Depending on the amount of heat recycled, the COP of the desorption chiller could be further improved. Figure 3 shows the variation in COP with the extent of accumulation of heat.

The apparatus described herein eliminated a set of valves and associated pipe work over that depicted in WO 2005/073644 (to the present applicant). The apparatus has less number of valves and moving parts, meaning less maintenance requirements as compared to earlier desorption cooler designs. It was also favourable for running directly from the exhaust of a gas turbine, engine or boiler or solar energy.

This apparatus offered the possibility of a waste heat driven cooling system with the highest COP ever achieved. The COP of this system could be close to or higher than a conventional compression cycle system. That means the desorption cooler could also be efficiently and economically operated with electricity, providing further applications of the desorption cooling technology.

The symmetrical temperature gradient in the regenerator ensured a symmetrical gradient in the cooler side. This meant a higher degree of cooling with less fluctuation

in the temperature was possible. There was also very little or no interruption in cold air production during the changeover.

The design also offered partial use of a cold stream to pre-cool the desorber chamber to a required temperature and deliver cooled air, for example, to be used in countries where the ambient temperature could be as high as 50 °C.

EXAMPLE 3

Experimental Evidence of High COP from a Heat Driven Cooler

A number of experiments were conducted to prove the high COP with internal heat recovery in the present cooling system embodiment. Some of the important results can be summarised as follows:

1. During regeneration a very high quantity of latent heat of desorption was absorbed by the regenerator and thus the regenerator was able to be used as a heat sink to absorb heat.

Figure 4 is a plot of the Regenerator Temperature (°C) vs Time (secs), showing a typical average temperature profile of the heating air.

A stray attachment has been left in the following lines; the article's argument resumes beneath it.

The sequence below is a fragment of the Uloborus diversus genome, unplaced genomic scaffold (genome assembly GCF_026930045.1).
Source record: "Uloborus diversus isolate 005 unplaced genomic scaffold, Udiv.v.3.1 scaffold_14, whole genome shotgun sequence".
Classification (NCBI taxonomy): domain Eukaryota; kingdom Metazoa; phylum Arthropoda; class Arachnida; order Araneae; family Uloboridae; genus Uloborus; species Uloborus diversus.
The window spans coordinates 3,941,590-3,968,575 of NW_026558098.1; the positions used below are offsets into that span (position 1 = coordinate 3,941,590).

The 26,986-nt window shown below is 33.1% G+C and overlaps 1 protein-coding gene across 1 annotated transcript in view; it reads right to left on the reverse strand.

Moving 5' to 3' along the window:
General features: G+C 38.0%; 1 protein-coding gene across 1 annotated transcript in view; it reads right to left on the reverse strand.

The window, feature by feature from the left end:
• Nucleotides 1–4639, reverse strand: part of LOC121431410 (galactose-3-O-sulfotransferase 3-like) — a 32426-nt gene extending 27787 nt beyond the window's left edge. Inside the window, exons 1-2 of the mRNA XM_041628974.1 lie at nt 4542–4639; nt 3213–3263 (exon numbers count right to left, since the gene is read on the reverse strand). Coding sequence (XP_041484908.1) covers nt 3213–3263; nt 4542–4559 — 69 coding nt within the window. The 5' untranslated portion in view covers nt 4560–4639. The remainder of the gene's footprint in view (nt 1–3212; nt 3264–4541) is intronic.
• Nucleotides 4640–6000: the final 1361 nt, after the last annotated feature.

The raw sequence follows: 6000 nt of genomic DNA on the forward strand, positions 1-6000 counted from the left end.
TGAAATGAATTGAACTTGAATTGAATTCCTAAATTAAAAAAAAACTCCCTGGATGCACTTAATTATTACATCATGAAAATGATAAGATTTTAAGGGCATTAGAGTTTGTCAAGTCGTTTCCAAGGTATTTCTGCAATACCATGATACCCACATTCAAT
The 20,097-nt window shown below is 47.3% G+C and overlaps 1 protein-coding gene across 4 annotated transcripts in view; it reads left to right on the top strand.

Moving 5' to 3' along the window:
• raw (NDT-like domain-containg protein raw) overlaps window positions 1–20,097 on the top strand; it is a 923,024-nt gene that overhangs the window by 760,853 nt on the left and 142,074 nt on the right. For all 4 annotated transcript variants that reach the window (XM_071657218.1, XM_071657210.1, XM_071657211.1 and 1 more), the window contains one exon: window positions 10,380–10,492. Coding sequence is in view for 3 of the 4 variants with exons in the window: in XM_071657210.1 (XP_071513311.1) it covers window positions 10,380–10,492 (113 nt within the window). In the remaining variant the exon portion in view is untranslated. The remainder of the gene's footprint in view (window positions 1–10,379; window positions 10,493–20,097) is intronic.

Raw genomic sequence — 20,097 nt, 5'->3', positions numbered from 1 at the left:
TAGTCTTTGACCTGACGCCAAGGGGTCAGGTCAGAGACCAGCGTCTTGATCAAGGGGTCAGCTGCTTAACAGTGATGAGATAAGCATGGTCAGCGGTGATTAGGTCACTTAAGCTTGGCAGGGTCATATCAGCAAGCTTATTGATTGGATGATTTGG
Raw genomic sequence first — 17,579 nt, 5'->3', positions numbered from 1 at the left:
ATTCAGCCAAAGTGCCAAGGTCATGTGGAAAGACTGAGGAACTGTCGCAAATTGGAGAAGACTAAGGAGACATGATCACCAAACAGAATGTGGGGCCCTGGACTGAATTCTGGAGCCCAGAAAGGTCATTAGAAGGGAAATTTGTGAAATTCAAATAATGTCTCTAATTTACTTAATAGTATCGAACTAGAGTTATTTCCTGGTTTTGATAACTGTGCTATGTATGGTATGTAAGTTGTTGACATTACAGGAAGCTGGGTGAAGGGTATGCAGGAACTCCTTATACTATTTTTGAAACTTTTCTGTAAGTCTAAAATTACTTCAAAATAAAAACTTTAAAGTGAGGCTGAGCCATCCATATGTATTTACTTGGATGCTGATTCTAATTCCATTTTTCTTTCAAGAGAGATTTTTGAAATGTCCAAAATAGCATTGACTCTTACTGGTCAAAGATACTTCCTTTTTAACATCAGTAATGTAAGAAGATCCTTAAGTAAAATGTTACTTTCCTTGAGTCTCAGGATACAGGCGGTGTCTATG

Figure 5 is a plot of the Regenerator Temperature (°C) vs Time (secs), showing the variation of the heating air temperature gradient across the regenerator with time at a superficial air velocity of 2 m/s.

2. During cooling, the regenerator was cooled (Figures 4 and 5).

Figure 6 is a plot of the Regenerator Temperature (°C) vs Time (secs), showing a typical average temperature profile of the cooling air.

Figure 7 is a plot of the Regenerator Temperature (°C) vs Time (secs), showing the temperature gradient of the cooling air across the cooler side with time at an air space velocity of about 2 m/s.

3. Figure 8 is a plot of the Regenerator Temperature (°C) vs Time (secs), showing the additional heat generated at the regenerator due to adsorption of fluid transferred after desorbing from the cooler side, which was heated by cooling the air passed through the cooler.

This effect was observed as a very low rise in temperature: due to the heat absorbed at the cooler side. A low rise in temperature was expected due to the continuous air flow, which continuously removed heat from the regenerator. This effectively slowed down the cooling rate of the regenerator by transferring all recovered heat gained at the cooler to the regenerator. This further indicated that all heat from the regenerator plus that absorbed from the cooler was recovered at the regenerator.